ACC has been accused of making a false complaint to police over its allegations about a meeting between senior ACC managers and whistleblower Bronwyn Pullar.
Ms Pullar said yesterday: "Given the false assertions and the contradictory evidence, I have solid grounds to make a complaint to police over ACC's false accusations lodged against me in an attempt to defame me."
She said she was considering taking a complaint to police.
Last week she revealed that ACC had wrongly sent her private details of 6500 ACC clients, almost certainly including incest and sexual abuse victims, from the corporation's sensitive claims unit.
In response to the unfolding scandal, the corporation was ordered to provide a report to ACC Minister Judith Collins.
Before publishing the report, ACC did not speak to Ms Pullar or to her advocate – former National Party president Michelle Boag – who was at the critical December 1 meeting they held with ACC managers Philip Murch and Hans Verberne.
ACC's report said Ms Pullar threatened to withhold the data at the centre of the breach and go to the media if she was not given a guaranteed two-year benefit.
ACC said it had referred the issue to police.
Ms Pullar said she was shocked by the report because ACC had thanked her for the meeting and described it as productive at the time.
"This new response from the ACC managers was a shock to me as it totally contradicted their initial response. It also contradicted their subsequent correspondence. I never threatened to use the file containing sensitive date at the meeting. I never threatened to use the file in any way at this meeting, or any other time.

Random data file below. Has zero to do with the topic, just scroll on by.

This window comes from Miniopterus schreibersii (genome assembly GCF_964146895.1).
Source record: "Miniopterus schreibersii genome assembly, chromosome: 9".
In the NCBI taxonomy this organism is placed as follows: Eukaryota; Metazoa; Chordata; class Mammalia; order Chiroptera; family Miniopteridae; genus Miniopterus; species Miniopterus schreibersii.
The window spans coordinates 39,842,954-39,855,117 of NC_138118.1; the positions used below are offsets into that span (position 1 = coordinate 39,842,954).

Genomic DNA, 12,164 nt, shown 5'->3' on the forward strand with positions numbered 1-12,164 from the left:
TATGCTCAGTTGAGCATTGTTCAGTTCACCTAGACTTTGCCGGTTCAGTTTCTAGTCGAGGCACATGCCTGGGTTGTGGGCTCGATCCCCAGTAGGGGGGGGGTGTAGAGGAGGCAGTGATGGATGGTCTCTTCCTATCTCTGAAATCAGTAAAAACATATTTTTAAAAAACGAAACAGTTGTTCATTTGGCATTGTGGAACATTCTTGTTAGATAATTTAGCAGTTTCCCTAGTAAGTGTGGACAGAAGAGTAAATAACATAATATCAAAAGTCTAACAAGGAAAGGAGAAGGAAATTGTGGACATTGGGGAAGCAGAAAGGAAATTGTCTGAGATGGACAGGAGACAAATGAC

"I would never dream of divulging the names in the file to anyone. ACC were fully aware of my concerns over privacy with an extensive history of communications relating to ACCs privacy rights.
"In fact, a lot of the meeting focused on my concerns around ACC's mishandling of privacy, medical records, collection of medical records and the inadequacy of ACC systems to protect these as confidential files."
Ms Pullar said ACC had deliberately tried to destroy her credibility and confidence to speak out about her concerns over systemic privacy breaches.
It had also failed to act on 45 issues of systemic failures that she provided to the corporation at the crucial meeting.
"ACC has deliberately leaked my name to the media and has set out to intentionally destroy my privacy and reputation. It shows how ACC treats claimants with disdain," she said. "It shows how ACC will smash anybody who dares speak out. It is simply not good enough that sensitive claimants' names are published every month in ACC reports.
"How come not one of 50 managers at ACC ever thought about this being a serious breach of their privacy?"
She said she raised the issue in the media to make "damn sure that ACC took claimants' privacy very seriously. It was about making ACC accountable".
ACC did not respond to Dominion Post requests for a comment before deadline yesterday.
- © Fairfax NZ News
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